Send to

Choose Destination
J Cell Sci. 2010 Sep 15;123(Pt 18):3112-24. doi: 10.1242/jcs.067330. Epub 2010 Aug 24.

Heteromultimeric TRPML channel assemblies play a crucial role in the regulation of cell viability models and starvation-induced autophagy.

Author information

Monique and Jacques Roboh Department of Genetic Research, Institute of Medical Research Israel-Canada (IMRIC), Faculty of Medicine of the Hebrew University and Hadassah Hebrew University Hospital, Jerusalem 91120, Israel.


The mucolipin (TRPML) subfamily of transient receptor potential (TRP) cation channels consists of three members that play various roles in the regulation of membrane and protein sorting along endo-lysosomal pathways. Loss-of-function mutations in TRPML1 cause the neurodegenerative lysosomal storage disorder, mucolipidosis type IV (MLIV), whereas a gain-of-function mutation in TRPML3 is principally implicated in the hearing-impaired and abnormally pigmented varitint-waddler mouse. Currently, TRPML2 is not implicated in any pathological disorder, but we have recently shown that it is a functional cation channel that physically interacts with TRPML1 and TRPML3 to potentially regulate lysosomal integrity. Here, we show that mutant TRPMLs heteromultimerize with other mutant and wild-type TRPMLs to regulate cell viability and starvation-induced autophagy, a process that mediates macromolecular and organellar turnover under cell starvation conditions. Heteromultimerization of dominant-negative TRPMLs with constitutively active TRPMLs rescues cells from the cytotoxic effects of TRPML constitutive activity. Moreover, dominant-negative TRPML1 channels, including a mutant channel directly implicated in MLIV pathology, also inhibit starvation-induced autophagy by interacting with and affecting native TRPML channel function. Collectively, our results indicate that heteromultimerization of TRPML channels plays a role in various TRPML-regulated mechanisms.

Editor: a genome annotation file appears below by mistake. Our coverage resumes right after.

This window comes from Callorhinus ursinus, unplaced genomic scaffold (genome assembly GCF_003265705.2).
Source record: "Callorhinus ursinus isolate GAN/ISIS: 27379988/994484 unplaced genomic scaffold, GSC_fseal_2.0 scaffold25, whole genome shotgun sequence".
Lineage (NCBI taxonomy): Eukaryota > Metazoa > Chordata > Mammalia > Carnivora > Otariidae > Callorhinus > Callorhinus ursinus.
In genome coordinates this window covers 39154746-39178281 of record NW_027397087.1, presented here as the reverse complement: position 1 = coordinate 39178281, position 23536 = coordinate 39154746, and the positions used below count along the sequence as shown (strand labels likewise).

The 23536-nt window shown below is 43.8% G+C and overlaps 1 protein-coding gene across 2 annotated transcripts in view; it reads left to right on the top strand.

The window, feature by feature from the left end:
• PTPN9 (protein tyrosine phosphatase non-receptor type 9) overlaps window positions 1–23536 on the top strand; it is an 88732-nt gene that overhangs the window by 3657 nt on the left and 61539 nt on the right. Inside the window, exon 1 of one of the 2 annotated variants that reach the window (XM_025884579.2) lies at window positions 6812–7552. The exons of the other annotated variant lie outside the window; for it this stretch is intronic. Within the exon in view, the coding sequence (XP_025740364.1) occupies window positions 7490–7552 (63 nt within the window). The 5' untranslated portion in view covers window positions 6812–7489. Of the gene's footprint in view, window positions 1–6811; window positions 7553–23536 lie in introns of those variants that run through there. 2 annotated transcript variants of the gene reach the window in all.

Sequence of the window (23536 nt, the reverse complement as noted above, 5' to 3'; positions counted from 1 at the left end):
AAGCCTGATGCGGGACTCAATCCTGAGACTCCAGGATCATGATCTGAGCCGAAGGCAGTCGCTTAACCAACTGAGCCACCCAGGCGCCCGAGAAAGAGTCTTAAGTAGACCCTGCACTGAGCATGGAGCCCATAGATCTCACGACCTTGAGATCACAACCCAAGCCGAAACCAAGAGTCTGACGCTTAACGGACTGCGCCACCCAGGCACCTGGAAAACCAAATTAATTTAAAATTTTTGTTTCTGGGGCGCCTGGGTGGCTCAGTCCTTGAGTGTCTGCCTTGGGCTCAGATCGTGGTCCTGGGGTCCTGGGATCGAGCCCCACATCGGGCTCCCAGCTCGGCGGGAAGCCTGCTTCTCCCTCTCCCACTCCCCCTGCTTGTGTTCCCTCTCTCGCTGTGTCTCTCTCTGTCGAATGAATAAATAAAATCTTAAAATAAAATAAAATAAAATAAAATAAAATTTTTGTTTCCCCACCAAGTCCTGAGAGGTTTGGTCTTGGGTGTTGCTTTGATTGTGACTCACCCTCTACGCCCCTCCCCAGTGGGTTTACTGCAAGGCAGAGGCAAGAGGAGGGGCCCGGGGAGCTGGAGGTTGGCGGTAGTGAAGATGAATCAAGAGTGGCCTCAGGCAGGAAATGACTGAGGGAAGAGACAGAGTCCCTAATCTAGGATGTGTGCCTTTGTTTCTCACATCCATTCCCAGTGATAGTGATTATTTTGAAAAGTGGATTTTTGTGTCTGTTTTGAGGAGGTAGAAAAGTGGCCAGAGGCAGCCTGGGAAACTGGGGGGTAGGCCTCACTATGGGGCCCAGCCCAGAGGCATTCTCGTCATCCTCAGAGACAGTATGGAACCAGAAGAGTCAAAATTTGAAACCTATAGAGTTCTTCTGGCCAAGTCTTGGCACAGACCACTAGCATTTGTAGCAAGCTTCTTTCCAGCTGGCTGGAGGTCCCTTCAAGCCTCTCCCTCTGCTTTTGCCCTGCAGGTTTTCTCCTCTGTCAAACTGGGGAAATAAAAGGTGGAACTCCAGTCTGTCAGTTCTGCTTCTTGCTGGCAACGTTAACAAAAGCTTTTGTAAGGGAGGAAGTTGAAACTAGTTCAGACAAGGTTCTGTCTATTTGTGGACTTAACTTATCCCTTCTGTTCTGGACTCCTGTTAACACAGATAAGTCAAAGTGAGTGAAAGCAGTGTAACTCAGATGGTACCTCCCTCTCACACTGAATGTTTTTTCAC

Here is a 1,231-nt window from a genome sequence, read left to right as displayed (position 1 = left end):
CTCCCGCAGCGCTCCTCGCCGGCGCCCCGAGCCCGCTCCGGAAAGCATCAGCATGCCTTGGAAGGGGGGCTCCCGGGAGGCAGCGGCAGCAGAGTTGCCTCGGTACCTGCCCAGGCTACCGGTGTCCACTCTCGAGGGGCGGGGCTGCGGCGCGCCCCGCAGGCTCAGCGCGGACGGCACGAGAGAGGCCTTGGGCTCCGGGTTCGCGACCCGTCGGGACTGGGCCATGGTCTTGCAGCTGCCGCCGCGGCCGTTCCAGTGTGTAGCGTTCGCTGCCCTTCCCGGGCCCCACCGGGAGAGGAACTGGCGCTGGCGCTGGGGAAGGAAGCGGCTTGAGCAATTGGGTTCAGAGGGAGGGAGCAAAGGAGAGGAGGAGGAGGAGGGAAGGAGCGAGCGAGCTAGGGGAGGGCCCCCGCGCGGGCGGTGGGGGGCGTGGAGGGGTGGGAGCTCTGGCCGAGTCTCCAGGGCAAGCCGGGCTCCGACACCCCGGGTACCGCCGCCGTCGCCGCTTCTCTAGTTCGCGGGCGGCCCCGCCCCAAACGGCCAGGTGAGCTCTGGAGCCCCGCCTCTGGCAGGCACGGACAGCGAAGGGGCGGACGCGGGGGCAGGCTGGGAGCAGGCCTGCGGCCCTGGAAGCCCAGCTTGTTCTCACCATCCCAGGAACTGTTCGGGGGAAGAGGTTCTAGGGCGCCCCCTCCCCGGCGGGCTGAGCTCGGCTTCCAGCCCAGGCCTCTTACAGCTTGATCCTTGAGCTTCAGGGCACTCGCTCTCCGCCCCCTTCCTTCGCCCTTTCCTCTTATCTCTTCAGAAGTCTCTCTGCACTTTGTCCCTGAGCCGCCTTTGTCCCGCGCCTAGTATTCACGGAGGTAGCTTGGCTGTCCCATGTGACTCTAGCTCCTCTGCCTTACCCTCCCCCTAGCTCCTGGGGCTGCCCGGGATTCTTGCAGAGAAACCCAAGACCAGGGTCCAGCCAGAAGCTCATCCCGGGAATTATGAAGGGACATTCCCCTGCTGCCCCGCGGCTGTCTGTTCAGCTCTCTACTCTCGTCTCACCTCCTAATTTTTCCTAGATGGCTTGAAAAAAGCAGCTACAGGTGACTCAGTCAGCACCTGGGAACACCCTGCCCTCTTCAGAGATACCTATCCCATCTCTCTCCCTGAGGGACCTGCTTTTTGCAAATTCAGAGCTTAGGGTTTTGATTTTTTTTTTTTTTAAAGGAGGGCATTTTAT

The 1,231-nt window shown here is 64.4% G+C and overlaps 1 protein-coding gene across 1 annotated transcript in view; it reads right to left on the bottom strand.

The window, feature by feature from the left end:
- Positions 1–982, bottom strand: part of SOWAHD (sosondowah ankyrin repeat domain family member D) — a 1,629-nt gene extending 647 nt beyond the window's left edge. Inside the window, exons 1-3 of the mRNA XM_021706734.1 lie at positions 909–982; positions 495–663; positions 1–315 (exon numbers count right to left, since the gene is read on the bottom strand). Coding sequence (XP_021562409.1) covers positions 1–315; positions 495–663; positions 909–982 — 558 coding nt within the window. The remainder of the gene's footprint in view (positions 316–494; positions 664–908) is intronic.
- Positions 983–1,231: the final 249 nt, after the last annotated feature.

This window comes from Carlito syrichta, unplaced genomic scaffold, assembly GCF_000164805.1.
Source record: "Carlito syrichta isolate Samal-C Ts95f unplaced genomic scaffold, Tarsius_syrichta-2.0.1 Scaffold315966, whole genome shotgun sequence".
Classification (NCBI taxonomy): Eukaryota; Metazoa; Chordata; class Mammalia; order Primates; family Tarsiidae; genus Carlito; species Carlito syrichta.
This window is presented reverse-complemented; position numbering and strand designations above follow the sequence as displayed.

[Indexed for MEDLINE]
Free PMC Article

Supplemental Content

Full text links

Icon for HighWire Icon for PubMed Central
Loading ...
Support Center